Today's Sunday Times
Runways Fade to White
IN the days of blithe racial assumptions, flesh crayons were the color of white people. “Invisible” makeup and nude pantyhose were colored in the hues of Caucasian skin. The decision by manufacturers to ignore whole segments of humanity went unchallenged for decades before the civil rights movement came along and nonwhite consumers started demanding their place on the color wheel.
Nowadays the cultural landscape is well populated with actors, musicians, media moguls and candidates for the American presidency drawn from the 30 percent of the American population that is not white. Yet, if there is one area where the lessons of chromatic and racial diversity have gone largely unheeded, it is fashion. This reality was never plainer than during the recent showings of the women’s spring 2008 collections in New York and Europe.
Although black women in the United States spend more than $20 billion on apparel each year, according to estimates by TargetMarketNews.com, it was hard to discern an awareness of this fact on the part of designers showing in New York, where black faces were more absent from runways than they have been in years.
Of the 101 shows and presentations posted on Style.com during the New York runway season, which ended a month ago, more than a third employed no black models, according to Women’s Wear Daily. Most of the others used just one or two. When the fashion caravan moved to London, Paris and Milan, the most influential shows — from Prada to Jil Sander to Balenciaga to Chloé and Chanel — made it appear as if someone had hung out a sign reading: No Blacks Need Apply.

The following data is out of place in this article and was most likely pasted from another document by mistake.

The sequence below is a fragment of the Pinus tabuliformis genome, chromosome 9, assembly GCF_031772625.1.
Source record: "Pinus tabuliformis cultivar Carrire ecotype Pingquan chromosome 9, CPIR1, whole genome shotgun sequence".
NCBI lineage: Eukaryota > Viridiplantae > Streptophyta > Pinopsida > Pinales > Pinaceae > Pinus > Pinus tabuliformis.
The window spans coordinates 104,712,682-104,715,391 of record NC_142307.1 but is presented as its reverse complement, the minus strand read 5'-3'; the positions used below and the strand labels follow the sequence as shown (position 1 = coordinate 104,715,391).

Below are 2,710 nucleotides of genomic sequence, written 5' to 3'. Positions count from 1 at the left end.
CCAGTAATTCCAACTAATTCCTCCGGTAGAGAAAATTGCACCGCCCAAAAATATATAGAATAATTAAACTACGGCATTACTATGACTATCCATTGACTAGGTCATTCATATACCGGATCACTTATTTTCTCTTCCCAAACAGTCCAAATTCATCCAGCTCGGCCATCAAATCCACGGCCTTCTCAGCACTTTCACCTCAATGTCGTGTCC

“It’s the worst it’s ever been,” said Bethann Hardison, a former model who went on to start a successful model agency in the 1980s that promoted racial diversity.
AMONG the people she represented were Naomi Campbell and Tyson Beckford, the chiseled hunk who broke barriers in the 1990s by becoming the unexpected symbol of the country-club fantasia that is a Ralph Lauren Polo campaign.
“It’s heartbreaking for me now because the agents send the girls out there to castings and nobody wants to see them,” said Ms. Hardison, referring to black models. “And if they do, they’ll call afterward and say, ‘Well, you know, black girls do much better in Europe, or else black girls do much better in New York, or we already have our black girl.’”
Last month in New York, Ms. Hardison convened a panel of fashion experts at the Bryant Park Hotel to discuss “The Lack of the Black Image in Fashion Today,” an event she will reprise Monday at the New York Public Library on 42nd Street. “Modeling is probably the one industry where you have the freedom to refer to people by their color and reject them in their work,” she said.
The exclusion is rarely subtle. An agent for the modeling firm Marilyn once told Time magazine of receiving requests from fashion clients that baldly specified “Caucasians only.”
The message is not always so blatant these days, but it is no less clear. Take for example the case of two young models, one white, one black, both captivating beauties at the start of their careers. Irina Kulikova, a feline 17-year-old Russian, appeared on no fewer than 24 runways in New York last month, a success she went on to repeat in Milan with 14 shows, and in Paris with 24 more. Honorine Uwera, a young Canadian of Rwandan heritage, was hired during the New York season for just five runway shows.
While Ms. Uwera’s showing was respectable, it was not enough to justify the cost to her agency of sending her to Europe, where most modeling careers are solidified.
“We represent a lot of ethnic girls,” said Ivan Bart, the senior vice president of IMG Models, which represents a roster of the commercially successful models of the moment, among them black superstars like Alek Wek, Ms. Campbell and Liya Kebede.
“We have new girls, too,” Mr. Bart added, young comers like Ms. Uwera, Quiana Grant and Mimi Roche. “We include them in our show package, give them the same promotion as any other girl, and get the same responses: ‘She’s lovely, but she’s not right for the show.’”